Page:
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Ohio Politics

Rancor is the word in Ohio's border states

By Doug Published: October 27, 2010

Ohio's neighbors are experiencing tough elections that include lots of money, attack ads and polling that shows rapidly changing dynamics. Polling shows Republicans to be gaining the upper hand.

In Pennsylvania
From the Philadelphia Inquirer:

THE DEMOCRATIC nominees in the races for U.S. Senate and governor insisted yesterday that they are in dead heats with their Republican opponents, despite two polls that showed them losing ground with voters.

In West Virginia
The U.S. Senate seat, once thought safe for Democrats, is no longer a given.
Run for a Seat Thought Safe Turns Into a Battle, New York Times

From the Charleston Gazette, coverage of the 3rd Congressional District debate:

BECKLEY, W.Va. -- U.S. Rep. Nick Rahall and Republican challenger Elliott "Spike" Maynard pummeled each other during a bare-knuckle debate Tuesday night over everything from mudslinging TV ads to coal mining.

In Kentucky
The tough fight between Tea Party Republican Rand Paul and Jack Conway for the U.S. Senate appears to be headed again in favor of Paul. Polling showed Conway to be building steam until he attacked the religion of his opponent, according to Politico. That was before a Paul backer stomped on the head of Paul heckler Monday night and created an uproar.

In Michigan
Detroit Free Press: Sarah Palin endorses U.S. Rep. John Dingell, the Dearborn Democrat and longest serving member of Congress.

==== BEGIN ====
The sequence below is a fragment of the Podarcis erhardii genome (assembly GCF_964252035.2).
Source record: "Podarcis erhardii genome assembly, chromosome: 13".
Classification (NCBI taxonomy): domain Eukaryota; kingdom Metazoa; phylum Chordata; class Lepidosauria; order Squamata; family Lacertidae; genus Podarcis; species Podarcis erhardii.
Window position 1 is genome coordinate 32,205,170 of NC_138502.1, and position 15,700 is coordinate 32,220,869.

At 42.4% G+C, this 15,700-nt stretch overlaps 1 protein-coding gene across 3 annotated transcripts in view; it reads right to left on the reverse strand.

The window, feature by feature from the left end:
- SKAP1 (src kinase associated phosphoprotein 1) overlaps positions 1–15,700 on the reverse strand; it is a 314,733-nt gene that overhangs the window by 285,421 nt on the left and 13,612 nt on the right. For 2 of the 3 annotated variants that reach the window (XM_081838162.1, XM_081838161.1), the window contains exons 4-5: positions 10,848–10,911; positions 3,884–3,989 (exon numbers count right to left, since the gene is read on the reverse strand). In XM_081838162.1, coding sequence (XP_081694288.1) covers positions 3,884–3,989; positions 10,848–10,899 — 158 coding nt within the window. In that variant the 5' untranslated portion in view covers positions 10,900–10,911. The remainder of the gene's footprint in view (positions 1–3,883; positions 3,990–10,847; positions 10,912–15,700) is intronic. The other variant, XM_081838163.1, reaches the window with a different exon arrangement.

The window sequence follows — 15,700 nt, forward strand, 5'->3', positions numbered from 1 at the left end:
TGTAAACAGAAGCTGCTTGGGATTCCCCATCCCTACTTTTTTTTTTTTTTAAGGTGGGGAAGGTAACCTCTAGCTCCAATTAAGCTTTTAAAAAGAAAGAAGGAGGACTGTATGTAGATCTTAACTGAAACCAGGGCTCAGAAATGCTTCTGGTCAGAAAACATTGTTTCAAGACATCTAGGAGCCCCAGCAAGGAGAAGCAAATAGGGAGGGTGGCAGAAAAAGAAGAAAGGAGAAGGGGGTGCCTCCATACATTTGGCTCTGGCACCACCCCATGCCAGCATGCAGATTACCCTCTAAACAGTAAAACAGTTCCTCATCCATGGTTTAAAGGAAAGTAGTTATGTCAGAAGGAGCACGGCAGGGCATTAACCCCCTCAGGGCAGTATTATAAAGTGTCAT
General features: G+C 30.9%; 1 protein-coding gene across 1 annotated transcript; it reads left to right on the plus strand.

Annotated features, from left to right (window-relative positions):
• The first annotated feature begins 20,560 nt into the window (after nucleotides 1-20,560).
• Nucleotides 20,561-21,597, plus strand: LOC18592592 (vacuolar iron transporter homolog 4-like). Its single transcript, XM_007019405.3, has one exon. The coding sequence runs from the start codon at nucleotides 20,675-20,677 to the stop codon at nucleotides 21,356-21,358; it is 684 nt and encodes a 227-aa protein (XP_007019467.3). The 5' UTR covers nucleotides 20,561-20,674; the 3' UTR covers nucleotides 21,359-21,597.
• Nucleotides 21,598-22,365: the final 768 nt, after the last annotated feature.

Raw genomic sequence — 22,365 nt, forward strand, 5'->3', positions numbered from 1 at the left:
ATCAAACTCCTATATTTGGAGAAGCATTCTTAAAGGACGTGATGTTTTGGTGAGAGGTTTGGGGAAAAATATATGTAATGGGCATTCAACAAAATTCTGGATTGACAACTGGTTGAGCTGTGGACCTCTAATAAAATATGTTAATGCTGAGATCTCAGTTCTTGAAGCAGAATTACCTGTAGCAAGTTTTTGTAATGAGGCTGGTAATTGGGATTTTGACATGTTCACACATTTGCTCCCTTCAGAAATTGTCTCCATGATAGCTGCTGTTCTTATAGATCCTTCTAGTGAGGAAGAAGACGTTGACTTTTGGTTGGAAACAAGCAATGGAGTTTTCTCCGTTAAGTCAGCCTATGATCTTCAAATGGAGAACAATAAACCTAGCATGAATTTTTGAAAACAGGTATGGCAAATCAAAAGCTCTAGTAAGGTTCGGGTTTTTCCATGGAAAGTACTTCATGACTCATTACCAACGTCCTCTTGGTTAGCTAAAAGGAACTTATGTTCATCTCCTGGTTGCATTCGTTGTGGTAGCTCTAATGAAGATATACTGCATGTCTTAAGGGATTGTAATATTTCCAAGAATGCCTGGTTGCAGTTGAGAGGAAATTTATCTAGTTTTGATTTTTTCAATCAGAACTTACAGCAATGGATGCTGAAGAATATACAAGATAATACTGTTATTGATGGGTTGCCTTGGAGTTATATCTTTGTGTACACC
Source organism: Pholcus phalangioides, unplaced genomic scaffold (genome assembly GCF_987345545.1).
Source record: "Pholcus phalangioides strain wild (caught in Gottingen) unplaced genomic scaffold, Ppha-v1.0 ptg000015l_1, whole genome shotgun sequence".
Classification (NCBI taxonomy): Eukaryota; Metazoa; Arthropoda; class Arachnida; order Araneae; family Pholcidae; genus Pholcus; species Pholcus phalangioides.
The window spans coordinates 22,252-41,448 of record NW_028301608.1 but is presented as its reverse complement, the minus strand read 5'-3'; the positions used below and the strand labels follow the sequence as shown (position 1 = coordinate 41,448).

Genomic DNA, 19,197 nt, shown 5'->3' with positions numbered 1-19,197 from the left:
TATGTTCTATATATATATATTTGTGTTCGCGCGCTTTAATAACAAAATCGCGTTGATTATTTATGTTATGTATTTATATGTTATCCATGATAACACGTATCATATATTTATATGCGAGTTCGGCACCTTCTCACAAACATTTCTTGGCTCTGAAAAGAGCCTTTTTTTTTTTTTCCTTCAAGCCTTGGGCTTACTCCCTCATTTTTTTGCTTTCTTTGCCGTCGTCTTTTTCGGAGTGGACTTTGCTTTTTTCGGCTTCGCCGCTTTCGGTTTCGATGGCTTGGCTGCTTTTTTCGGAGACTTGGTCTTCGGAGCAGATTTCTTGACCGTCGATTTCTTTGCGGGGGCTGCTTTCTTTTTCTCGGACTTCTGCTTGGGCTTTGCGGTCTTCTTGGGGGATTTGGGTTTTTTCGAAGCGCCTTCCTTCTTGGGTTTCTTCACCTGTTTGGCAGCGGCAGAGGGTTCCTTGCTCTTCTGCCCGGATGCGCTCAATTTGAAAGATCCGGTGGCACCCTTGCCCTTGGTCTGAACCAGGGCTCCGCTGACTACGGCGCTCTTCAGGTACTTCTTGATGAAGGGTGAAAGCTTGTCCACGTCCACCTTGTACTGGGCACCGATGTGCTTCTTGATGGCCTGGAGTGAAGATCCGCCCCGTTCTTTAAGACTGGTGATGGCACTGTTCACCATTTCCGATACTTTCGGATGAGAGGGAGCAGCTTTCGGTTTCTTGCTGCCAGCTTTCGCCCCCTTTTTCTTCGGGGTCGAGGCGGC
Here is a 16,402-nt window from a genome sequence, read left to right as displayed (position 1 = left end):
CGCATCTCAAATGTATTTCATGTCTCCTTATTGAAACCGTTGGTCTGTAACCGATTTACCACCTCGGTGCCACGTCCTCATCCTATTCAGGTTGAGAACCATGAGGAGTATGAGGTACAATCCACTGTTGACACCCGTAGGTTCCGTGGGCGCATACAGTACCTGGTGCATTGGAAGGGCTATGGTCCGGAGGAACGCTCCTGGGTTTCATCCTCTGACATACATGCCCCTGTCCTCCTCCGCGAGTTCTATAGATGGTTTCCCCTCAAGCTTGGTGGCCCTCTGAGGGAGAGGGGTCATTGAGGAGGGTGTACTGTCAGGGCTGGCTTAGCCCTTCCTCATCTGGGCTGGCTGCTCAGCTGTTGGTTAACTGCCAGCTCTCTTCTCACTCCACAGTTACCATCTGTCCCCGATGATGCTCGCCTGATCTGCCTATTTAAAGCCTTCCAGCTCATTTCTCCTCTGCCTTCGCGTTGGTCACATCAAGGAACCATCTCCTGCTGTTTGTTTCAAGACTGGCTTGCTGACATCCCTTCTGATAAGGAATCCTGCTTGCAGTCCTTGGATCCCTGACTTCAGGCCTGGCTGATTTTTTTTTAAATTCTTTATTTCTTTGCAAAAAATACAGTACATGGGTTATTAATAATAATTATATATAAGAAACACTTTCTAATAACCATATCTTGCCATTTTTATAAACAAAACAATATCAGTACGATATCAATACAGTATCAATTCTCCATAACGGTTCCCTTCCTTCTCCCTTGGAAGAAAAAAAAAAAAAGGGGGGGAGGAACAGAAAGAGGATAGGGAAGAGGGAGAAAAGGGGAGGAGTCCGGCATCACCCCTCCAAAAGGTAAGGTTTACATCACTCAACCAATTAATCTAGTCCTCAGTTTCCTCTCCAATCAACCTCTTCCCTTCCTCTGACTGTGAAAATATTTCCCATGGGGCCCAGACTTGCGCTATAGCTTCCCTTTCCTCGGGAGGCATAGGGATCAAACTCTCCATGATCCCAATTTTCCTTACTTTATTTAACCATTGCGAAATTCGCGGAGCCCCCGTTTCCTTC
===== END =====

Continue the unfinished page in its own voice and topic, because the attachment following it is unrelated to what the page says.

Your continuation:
Detroit Free Press: Retiring Democrat Bart Stupak's Congressional seat may go Republican.

Dr. Dan Benishek, a political newcomer who rode the tea party wave to win the Republican nomination in Michigan's vast 1st Congressional District, holds a slight edge over his Democratic opponent in the closely watched race, a Free Press poll shows.

Rasmussen poll shows Republicans have a lock on the governor's race.

Republican businessman Rick Snyder holds a 20-point lead over Lansing's Democratic Mayor Virg Bernero in the contest to be Michigan's next governor. It's the widest gap in the race to date.

In Indiana
Republicans are hoping that Congressional victories in the Hoosier State give them a good bump towards gaining control of the House.

From the Indianapolis Star is this story about the traditional Democratic district that includes Terre Haute:

Republicans are hoping Indiana will give them three of the 39 seats they need to take control of the House. Political handicappers say the GOP has its best shot in the southwestern Indiana district, where Democratic Rep. Brad Ellsworth is giving up the seat to run for the Senate.



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